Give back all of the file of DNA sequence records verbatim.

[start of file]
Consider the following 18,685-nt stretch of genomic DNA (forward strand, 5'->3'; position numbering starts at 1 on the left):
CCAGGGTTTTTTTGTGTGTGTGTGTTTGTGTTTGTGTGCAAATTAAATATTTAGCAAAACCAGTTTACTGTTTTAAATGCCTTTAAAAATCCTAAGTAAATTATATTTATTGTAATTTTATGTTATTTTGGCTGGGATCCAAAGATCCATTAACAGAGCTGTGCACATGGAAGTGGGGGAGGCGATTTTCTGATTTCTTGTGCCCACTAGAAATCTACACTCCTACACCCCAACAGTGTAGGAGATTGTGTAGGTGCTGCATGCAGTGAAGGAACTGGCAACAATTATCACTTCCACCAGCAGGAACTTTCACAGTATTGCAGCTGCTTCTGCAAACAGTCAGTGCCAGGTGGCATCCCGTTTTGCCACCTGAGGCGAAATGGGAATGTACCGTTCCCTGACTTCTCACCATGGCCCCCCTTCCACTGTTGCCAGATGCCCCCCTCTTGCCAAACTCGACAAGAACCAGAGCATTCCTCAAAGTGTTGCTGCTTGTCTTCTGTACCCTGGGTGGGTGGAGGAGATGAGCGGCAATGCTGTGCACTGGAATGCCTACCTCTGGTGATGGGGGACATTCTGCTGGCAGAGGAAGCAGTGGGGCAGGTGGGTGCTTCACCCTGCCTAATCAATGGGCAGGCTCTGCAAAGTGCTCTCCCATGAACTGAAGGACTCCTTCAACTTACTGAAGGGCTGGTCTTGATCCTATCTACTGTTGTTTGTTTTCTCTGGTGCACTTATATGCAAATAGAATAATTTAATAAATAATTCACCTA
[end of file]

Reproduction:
Consider the following 18,685-nt stretch of genomic DNA (forward strand, 5'->3'; position numbering starts at 1 on the left):
CCAGGGTTTTTTTGTGTGTGTGTGTTTGTGTTTGTGTGCAAATTAAATATTTAGCAAAACCAGTTTACTGTTTTAAATGCCTTTAAAAATCCTAAGTAAATTATATTTATTGTAATTTTATGTTATTTTGGCTGGGATCCAAAGATCCATTAACAGAGCTGTGCACATGGAAGTGGGGGAGGCGATTTTCTGATTTCTTGTGCCCACTAGAAATCTACACTCCTACACCCCAACAGTGTAGGAGATTGTGTAGGTGCTGCATGCAGTGAAGGAACTGGCAACAATTATCACTTCCACCAGCAGGAACTTTCACAGTATTGCAGCTGCTTCTGCAAACAGTCAGTGCCAGGTGGCATCCCGTTTTGCCACCTGAGGCGAAATGGGAATGTACCGTTCCCTGACTTCTCACCATGGCCCCCCTTCCACTGTTGCCAGATGCCCCCCTCTTGCCAAACTCGACAAGAACCAGAGCATTCCTCAAAGTGTTGCTGCTTGTCTTCTGTACCCTGGGTGGGTGGAGGAGATGAGCGGCAATGCTGTGCACTGGAATGCCTACCTCTGGTGATGGGGGACATTCTGCTGGCAGAGGAAGCAGTGGGGCAGGTGGGTGCTTCACCCTGCCTAATCAATGGGCAGGCTCTGCAAAGTGCTCTCCCATGAACTGAAGGACTCCTTCAACTTACTGAAGGGCTGGTCTTGATCCTATCTACTGTTGTTTGTTTTCTCTGGTGCACTTATATGCAAATAGAATAATTTAATAAATAATTCACCTA